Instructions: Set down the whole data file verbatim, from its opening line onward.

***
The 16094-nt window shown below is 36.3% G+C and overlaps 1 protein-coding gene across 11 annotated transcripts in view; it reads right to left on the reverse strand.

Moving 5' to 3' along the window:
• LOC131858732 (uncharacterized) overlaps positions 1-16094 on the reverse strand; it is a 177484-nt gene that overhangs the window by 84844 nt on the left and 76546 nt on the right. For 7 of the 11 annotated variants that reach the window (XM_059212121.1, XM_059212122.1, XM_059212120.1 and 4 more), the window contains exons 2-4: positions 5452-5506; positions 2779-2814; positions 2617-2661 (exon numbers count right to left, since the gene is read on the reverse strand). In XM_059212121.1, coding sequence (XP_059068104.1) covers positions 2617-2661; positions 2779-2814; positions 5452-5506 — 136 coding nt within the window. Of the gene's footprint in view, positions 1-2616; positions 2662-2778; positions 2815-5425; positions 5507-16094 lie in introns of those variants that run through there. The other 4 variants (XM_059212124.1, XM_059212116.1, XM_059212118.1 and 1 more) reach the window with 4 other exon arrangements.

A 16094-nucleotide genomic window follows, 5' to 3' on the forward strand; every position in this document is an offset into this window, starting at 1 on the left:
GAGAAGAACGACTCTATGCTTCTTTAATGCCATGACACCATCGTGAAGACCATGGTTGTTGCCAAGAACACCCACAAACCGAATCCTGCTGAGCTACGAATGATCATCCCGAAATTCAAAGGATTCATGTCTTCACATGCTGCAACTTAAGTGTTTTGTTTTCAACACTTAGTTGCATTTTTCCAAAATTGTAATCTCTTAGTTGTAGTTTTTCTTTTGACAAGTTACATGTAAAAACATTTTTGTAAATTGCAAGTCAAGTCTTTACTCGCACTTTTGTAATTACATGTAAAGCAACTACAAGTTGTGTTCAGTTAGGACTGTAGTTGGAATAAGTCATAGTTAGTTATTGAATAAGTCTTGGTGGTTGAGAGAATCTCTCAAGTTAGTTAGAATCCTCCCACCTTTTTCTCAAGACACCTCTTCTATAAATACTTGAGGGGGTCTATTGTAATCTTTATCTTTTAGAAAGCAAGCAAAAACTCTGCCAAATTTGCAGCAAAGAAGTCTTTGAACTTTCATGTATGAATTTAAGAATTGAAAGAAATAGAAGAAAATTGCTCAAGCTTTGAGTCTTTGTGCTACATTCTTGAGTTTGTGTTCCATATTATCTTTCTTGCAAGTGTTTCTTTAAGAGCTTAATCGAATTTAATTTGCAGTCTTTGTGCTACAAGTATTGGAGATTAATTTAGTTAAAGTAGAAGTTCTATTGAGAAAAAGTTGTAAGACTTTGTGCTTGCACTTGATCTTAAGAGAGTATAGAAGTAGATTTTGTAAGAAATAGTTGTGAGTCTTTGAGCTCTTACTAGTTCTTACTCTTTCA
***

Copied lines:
The 16094-nt window shown below is 36.3% G+C and overlaps 1 protein-coding gene across 11 annotated transcripts in view; it reads right to left on the reverse strand.

Moving 5' to 3' along the window:
• LOC131858732 (uncharacterized) overlaps positions 1-16094 on the reverse strand; it is a 177484-nt gene that overhangs the window by 84844 nt on the left and 76546 nt on the right. For 7 of the 11 annotated variants that reach the window (XM_059212121.1, XM_059212122.1, XM_059212120.1 and 4 more), the window contains exons 2-4: positions 5452-5506; positions 2779-2814; positions 2617-2661 (exon numbers count right to left, since the gene is read on the reverse strand). In XM_059212121.1, coding sequence (XP_059068104.1) covers positions 2617-2661; positions 2779-2814; positions 5452-5506 — 136 coding nt within the window. Of the gene's footprint in view, positions 1-2616; positions 2662-2778; positions 2815-5425; positions 5507-16094 lie in introns of those variants that run through there. The other 4 variants (XM_059212124.1, XM_059212116.1, XM_059212118.1 and 1 more) reach the window with 4 other exon arrangements.

A 16094-nucleotide genomic window follows, 5' to 3' on the forward strand; every position in this document is an offset into this window, starting at 1 on the left:
GAGAAGAACGACTCTATGCTTCTTTAATGCCATGACACCATCGTGAAGACCATGGTTGTTGCCAAGAACACCCACAAACCGAATCCTGCTGAGCTACGAATGATCATCCCGAAATTCAAAGGATTCATGTCTTCACATGCTGCAACTTAAGTGTTTTGTTTTCAACACTTAGTTGCATTTTTCCAAAATTGTAATCTCTTAGTTGTAGTTTTTCTTTTGACAAGTTACATGTAAAAACATTTTTGTAAATTGCAAGTCAAGTCTTTACTCGCACTTTTGTAATTACATGTAAAGCAACTACAAGTTGTGTTCAGTTAGGACTGTAGTTGGAATAAGTCATAGTTAGTTATTGAATAAGTCTTGGTGGTTGAGAGAATCTCTCAAGTTAGTTAGAATCCTCCCACCTTTTTCTCAAGACACCTCTTCTATAAATACTTGAGGGGGTCTATTGTAATCTTTATCTTTTAGAAAGCAAGCAAAAACTCTGCCAAATTTGCAGCAAAGAAGTCTTTGAACTTTCATGTATGAATTTAAGAATTGAAAGAAATAGAAGAAAATTGCTCAAGCTTTGAGTCTTTGTGCTACATTCTTGAGTTTGTGTTCCATATTATCTTTCTTGCAAGTGTTTCTTTAAGAGCTTAATCGAATTTAATTTGCAGTCTTTGTGCTACAAGTATTGGAGATTAATTTAGTTAAAGTAGAAGTTCTATTGAGAAAAAGTTGTAAGACTTTGTGCTTGCACTTGATCTTAAGAGAGTATAGAAGTAGATTTTGTAAGAAATAGTTGTGAGTCTTTGAGCTCTTACTAGTTCTTACTCTTTCA